I’m wondering if it’s a good idea to give out topic schedules in advance like this, rather than just running with it, shooting, and then sharing. I know I risk turning off some viewers if they don’t like the content I decide to cover before they even see my work, but I think that it’s also nice on occasion to have a clear content path– even though I’m not writing any scripts or dialog– so that I know going into shooting exactly what it is that I’m doing. Even without a script, there’s still some prep work… picking out the games to show or talk about, getting the GxTV set up, setting my recording angles, and more. Having some preliminary ideas at first makes the process a little less… “seat of my pants”. I’d love to hear what you think on this, if you want to chime in.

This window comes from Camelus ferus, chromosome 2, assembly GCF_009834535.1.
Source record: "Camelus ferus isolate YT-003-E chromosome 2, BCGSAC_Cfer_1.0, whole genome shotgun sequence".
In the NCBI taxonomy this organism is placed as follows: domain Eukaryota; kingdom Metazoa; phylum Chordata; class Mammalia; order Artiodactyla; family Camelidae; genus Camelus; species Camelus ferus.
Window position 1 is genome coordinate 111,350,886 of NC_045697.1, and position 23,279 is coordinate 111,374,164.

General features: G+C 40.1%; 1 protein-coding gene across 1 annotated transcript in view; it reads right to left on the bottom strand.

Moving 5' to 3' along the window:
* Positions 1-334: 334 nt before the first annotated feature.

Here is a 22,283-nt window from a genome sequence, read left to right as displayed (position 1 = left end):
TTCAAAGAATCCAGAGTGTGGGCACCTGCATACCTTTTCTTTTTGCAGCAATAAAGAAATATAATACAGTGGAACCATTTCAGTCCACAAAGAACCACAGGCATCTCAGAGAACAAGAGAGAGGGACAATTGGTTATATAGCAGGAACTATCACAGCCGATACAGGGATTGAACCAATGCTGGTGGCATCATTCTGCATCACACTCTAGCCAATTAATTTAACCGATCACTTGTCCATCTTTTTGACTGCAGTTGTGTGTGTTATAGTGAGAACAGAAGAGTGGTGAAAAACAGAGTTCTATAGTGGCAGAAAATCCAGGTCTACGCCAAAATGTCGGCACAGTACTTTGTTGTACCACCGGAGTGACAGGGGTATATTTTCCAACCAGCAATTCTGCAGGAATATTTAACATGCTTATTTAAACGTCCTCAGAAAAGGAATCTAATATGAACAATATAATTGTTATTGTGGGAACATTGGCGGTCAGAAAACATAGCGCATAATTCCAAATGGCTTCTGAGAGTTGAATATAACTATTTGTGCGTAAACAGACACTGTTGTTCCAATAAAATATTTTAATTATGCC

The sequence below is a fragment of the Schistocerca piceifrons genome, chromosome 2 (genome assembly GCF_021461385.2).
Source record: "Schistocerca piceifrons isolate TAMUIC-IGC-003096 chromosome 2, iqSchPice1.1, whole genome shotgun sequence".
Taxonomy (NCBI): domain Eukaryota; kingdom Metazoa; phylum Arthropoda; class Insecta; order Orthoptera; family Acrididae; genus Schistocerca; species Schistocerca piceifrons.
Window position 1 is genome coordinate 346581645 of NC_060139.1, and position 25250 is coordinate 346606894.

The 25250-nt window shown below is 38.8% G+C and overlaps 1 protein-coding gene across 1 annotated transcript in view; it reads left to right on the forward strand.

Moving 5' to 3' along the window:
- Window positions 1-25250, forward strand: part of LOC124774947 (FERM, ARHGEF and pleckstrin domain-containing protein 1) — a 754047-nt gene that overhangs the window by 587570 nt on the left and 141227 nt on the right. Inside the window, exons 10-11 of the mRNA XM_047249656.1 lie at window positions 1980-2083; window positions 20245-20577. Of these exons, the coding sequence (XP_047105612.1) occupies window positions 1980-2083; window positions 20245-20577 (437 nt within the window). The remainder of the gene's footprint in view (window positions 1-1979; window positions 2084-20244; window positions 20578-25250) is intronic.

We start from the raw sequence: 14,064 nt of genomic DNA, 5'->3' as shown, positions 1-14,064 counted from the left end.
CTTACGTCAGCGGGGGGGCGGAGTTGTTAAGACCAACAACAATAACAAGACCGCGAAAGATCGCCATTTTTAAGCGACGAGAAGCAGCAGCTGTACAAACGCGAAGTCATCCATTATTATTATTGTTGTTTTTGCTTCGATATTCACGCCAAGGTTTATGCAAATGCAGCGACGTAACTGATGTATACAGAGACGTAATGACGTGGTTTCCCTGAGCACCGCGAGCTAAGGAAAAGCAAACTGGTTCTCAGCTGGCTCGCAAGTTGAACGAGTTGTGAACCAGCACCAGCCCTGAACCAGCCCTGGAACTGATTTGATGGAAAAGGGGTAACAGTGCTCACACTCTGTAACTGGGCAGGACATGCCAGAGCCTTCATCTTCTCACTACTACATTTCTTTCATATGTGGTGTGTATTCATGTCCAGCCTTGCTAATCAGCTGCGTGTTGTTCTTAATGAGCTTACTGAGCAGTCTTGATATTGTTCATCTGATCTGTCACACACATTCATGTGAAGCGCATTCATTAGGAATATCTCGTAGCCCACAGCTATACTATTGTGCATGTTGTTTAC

As always, thanks so much for watching. Episode 17 will be up tomorrow!

Episode 16: Back to Funspot

Post-production notes:

Needless to say here, I’m more than a little excited to be returning to Funspot and the American Classic Arcade Museum (ACAM) in May. It’s been 12 years, and I know that a lot of changes and improvements have taken place since my last appearance there. There are more games to play and the International Classic Video Game Tournament has evolved a bit with each passing year.

I will say that being in the presence of many record holders and legendary video game players is a simultaneously amazing and intimidating experience. On one hand, I’m sharing a room with some of the most amazing and talented players in the world. On the other hand, I know in the back of my mind that my skill level likely comes nowhere near theirs… so I do my best not to embarrass myself and put up respectable scores among my peers. This, of course, is if you’re competitive.